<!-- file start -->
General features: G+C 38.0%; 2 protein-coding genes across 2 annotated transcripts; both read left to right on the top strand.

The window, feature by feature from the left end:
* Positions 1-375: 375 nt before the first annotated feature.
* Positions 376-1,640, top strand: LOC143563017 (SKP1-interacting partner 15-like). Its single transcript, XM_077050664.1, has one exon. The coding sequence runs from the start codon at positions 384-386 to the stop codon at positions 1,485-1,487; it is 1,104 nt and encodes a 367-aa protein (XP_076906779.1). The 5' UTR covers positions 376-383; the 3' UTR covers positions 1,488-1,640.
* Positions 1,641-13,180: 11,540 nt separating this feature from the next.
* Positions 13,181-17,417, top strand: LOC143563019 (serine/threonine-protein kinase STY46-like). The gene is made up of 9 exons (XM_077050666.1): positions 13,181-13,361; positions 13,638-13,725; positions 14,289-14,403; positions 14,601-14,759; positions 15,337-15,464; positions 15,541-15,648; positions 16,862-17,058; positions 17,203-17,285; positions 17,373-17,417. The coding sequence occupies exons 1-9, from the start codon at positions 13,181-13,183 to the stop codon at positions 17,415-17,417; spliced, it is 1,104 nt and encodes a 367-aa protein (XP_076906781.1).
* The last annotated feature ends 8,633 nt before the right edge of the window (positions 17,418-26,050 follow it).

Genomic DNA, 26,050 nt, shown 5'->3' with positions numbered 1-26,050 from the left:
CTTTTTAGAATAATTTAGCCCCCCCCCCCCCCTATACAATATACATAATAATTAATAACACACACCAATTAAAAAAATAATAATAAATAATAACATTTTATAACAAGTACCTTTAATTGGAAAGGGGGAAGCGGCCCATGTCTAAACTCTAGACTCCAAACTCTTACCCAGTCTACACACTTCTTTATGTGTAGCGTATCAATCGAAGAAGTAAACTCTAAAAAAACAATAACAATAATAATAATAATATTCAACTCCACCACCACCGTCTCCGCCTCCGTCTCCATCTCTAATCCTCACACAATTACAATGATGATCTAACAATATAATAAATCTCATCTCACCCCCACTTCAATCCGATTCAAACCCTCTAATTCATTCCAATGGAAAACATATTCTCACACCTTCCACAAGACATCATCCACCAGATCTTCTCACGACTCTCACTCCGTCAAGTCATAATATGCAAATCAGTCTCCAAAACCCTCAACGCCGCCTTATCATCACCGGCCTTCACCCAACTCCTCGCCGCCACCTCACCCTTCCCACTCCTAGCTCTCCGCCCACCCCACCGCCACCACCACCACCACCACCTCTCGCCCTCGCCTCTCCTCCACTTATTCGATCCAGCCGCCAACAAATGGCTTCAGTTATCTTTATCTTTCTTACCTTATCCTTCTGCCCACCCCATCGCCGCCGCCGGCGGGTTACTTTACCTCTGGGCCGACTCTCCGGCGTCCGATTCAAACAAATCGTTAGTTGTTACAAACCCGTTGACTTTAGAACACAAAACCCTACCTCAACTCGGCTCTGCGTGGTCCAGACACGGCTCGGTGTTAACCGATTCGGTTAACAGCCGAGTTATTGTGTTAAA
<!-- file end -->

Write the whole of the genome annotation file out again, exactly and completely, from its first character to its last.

General features: G+C 38.0%; 2 protein-coding genes across 2 annotated transcripts; both read left to right on the top strand.

The window, feature by feature from the left end:
* Positions 1-375: 375 nt before the first annotated feature.
* Positions 376-1,640, top strand: LOC143563017 (SKP1-interacting partner 15-like). Its single transcript, XM_077050664.1, has one exon. The coding sequence runs from the start codon at positions 384-386 to the stop codon at positions 1,485-1,487; it is 1,104 nt and encodes a 367-aa protein (XP_076906779.1). The 5' UTR covers positions 376-383; the 3' UTR covers positions 1,488-1,640.
* Positions 1,641-13,180: 11,540 nt separating this feature from the next.
* Positions 13,181-17,417, top strand: LOC143563019 (serine/threonine-protein kinase STY46-like). The gene is made up of 9 exons (XM_077050666.1): positions 13,181-13,361; positions 13,638-13,725; positions 14,289-14,403; positions 14,601-14,759; positions 15,337-15,464; positions 15,541-15,648; positions 16,862-17,058; positions 17,203-17,285; positions 17,373-17,417. The coding sequence occupies exons 1-9, from the start codon at positions 13,181-13,183 to the stop codon at positions 17,415-17,417; spliced, it is 1,104 nt and encodes a 367-aa protein (XP_076906781.1).
* The last annotated feature ends 8,633 nt before the right edge of the window (positions 17,418-26,050 follow it).

Genomic DNA, 26,050 nt, shown 5'->3' with positions numbered 1-26,050 from the left:
CTTTTTAGAATAATTTAGCCCCCCCCCCCCCCTATACAATATACATAATAATTAATAACACACACCAATTAAAAAAATAATAATAAATAATAACATTTTATAACAAGTACCTTTAATTGGAAAGGGGGAAGCGGCCCATGTCTAAACTCTAGACTCCAAACTCTTACCCAGTCTACACACTTCTTTATGTGTAGCGTATCAATCGAAGAAGTAAACTCTAAAAAAACAATAACAATAATAATAATAATATTCAACTCCACCACCACCGTCTCCGCCTCCGTCTCCATCTCTAATCCTCACACAATTACAATGATGATCTAACAATATAATAAATCTCATCTCACCCCCACTTCAATCCGATTCAAACCCTCTAATTCATTCCAATGGAAAACATATTCTCACACCTTCCACAAGACATCATCCACCAGATCTTCTCACGACTCTCACTCCGTCAAGTCATAATATGCAAATCAGTCTCCAAAACCCTCAACGCCGCCTTATCATCACCGGCCTTCACCCAACTCCTCGCCGCCACCTCACCCTTCCCACTCCTAGCTCTCCGCCCACCCCACCGCCACCACCACCACCACCACCTCTCGCCCTCGCCTCTCCTCCACTTATTCGATCCAGCCGCCAACAAATGGCTTCAGTTATCTTTATCTTTCTTACCTTATCCTTCTGCCCACCCCATCGCCGCCGCCGGCGGGTTACTTTACCTCTGGGCCGACTCTCCGGCGTCCGATTCAAACAAATCGTTAGTTGTTACAAACCCGTTGACTTTAGAACACAAAACCCTACCTCAACTCGGCTCTGCGTGGTCCAGACACGGCTCGGTGTTAACCGATTCGGTTAACAGCCGAGTTATTGTGTTAAA